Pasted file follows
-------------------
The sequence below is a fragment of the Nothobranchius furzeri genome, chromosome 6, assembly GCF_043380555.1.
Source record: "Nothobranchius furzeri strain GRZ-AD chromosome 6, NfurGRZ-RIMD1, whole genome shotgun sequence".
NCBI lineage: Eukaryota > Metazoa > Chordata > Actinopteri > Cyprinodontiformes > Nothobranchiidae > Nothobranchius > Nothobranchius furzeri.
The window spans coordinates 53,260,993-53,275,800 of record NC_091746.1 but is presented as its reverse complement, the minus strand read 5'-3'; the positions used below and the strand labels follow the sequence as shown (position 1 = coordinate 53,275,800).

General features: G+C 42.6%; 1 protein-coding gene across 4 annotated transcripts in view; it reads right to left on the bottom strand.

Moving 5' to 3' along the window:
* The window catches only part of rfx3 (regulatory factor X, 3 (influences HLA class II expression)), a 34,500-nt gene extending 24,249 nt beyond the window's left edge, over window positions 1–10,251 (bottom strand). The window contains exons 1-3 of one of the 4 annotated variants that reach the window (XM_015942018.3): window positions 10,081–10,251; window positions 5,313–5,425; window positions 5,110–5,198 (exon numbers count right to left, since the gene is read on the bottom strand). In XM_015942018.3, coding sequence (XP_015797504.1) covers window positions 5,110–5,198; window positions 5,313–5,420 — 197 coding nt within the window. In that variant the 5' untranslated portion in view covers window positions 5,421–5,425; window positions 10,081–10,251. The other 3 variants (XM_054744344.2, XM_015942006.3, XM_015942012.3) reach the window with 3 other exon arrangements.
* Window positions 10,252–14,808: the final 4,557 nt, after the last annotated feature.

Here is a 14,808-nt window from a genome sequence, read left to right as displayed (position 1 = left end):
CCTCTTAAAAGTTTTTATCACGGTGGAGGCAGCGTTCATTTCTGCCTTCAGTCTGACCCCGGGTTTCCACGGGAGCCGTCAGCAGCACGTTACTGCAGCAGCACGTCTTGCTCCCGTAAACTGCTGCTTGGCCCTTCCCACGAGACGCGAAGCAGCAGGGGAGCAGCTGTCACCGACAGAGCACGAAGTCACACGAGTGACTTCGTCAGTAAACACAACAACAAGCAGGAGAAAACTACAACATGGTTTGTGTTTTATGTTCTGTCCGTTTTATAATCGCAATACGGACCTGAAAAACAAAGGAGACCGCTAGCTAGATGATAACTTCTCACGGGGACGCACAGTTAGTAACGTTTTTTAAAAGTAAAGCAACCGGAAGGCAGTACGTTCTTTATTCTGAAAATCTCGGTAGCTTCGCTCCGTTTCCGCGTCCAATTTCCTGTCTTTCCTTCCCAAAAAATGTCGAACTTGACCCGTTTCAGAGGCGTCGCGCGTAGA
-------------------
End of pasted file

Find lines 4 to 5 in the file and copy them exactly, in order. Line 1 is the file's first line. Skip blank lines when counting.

The window spans coordinates 53,260,993-53,275,800 of record NC_091746.1 but is presented as its reverse complement, the minus strand read 5'-3'; the positions used below and the strand labels follow the sequence as shown (position 1 = coordinate 53,275,800).

General features: G+C 42.6%; 1 protein-coding gene across 4 annotated transcripts in view; it reads right to left on the bottom strand.